Some of this, I think, is the result of the band’s organic story. Joining forces in 2014, Lande and Parker started out as an acoustic duo and I have wondered whether the acoustic origins of the band helped give them a discerning ear for good song structure and arrangement. By the end of 2019, the guys had played more than 300 gigs in all manner of venues – pubs, clubs, restaurants, festivals and at private events. This amount of graft gives a band fluency and it plays out on this debut album. There’s no computer trickery here, or magic producers making songs sound better than they actually are; this is a performance album where the band knows exactly what it’s doing. There’s a direction and a purpose in these songs borne out from the chemistry and the years spent learning their trade. The time is right for this fine album. They are ready and what is unleashed is an intuitive tour de force.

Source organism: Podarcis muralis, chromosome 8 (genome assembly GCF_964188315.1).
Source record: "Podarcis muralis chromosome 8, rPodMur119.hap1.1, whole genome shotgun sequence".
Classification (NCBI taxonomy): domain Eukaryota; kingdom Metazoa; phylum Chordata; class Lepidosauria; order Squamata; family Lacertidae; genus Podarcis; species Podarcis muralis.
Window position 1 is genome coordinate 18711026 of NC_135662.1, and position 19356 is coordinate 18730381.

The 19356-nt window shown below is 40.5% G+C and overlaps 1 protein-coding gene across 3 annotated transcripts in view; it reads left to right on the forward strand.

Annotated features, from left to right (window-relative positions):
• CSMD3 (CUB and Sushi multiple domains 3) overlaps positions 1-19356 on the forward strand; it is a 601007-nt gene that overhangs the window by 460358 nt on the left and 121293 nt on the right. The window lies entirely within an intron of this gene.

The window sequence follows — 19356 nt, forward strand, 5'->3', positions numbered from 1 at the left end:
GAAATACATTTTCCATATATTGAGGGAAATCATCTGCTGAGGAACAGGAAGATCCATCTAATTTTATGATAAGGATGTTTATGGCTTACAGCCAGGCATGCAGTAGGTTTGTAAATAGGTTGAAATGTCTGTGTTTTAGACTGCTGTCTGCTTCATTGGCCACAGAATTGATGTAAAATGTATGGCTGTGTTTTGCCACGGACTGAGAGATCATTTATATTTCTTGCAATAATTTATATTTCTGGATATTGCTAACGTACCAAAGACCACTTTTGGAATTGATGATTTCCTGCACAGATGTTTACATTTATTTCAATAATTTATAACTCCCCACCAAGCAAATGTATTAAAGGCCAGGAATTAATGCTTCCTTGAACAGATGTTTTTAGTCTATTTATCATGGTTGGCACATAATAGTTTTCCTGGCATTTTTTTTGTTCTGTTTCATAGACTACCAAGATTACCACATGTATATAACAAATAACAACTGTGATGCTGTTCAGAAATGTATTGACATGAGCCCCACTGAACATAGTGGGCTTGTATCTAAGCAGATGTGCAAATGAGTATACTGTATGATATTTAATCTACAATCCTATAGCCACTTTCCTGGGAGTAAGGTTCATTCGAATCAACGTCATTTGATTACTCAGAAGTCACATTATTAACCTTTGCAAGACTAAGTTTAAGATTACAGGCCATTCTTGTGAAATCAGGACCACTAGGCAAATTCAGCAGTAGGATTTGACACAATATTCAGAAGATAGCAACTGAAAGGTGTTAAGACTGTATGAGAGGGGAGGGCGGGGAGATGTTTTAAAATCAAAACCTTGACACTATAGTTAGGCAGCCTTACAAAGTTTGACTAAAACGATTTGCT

I’m not going to write an exhaustive track by track here. As a debut album, I think you the listener need to have your own first experience of the music when you buy a copy. But a few signpost comments below to help convey my impression of what I heard, and I wrote these notes while enjoying a first listen.

The opener – ‘Sins Of The Other’ – commands immediate presence. It’s heavy, full-blooded and purposeful. Full of rasping and brooding riffs, it’s a well-arranged song with great sound. An album opener that makes a real statement – which is exactly how you want to open a debut album.

The four known singles – ‘Renegade’, ‘Trailblazer,’ ‘Prose’ and – most recently – ‘Getting Out Alive’ all appear and are evenly spread across the album. And the good news is they are not standout songs, like keystones, that hold the album up. Rather, the four singles serve as appetisers for a broader vista of musical expression that works really well as a cohesive whole.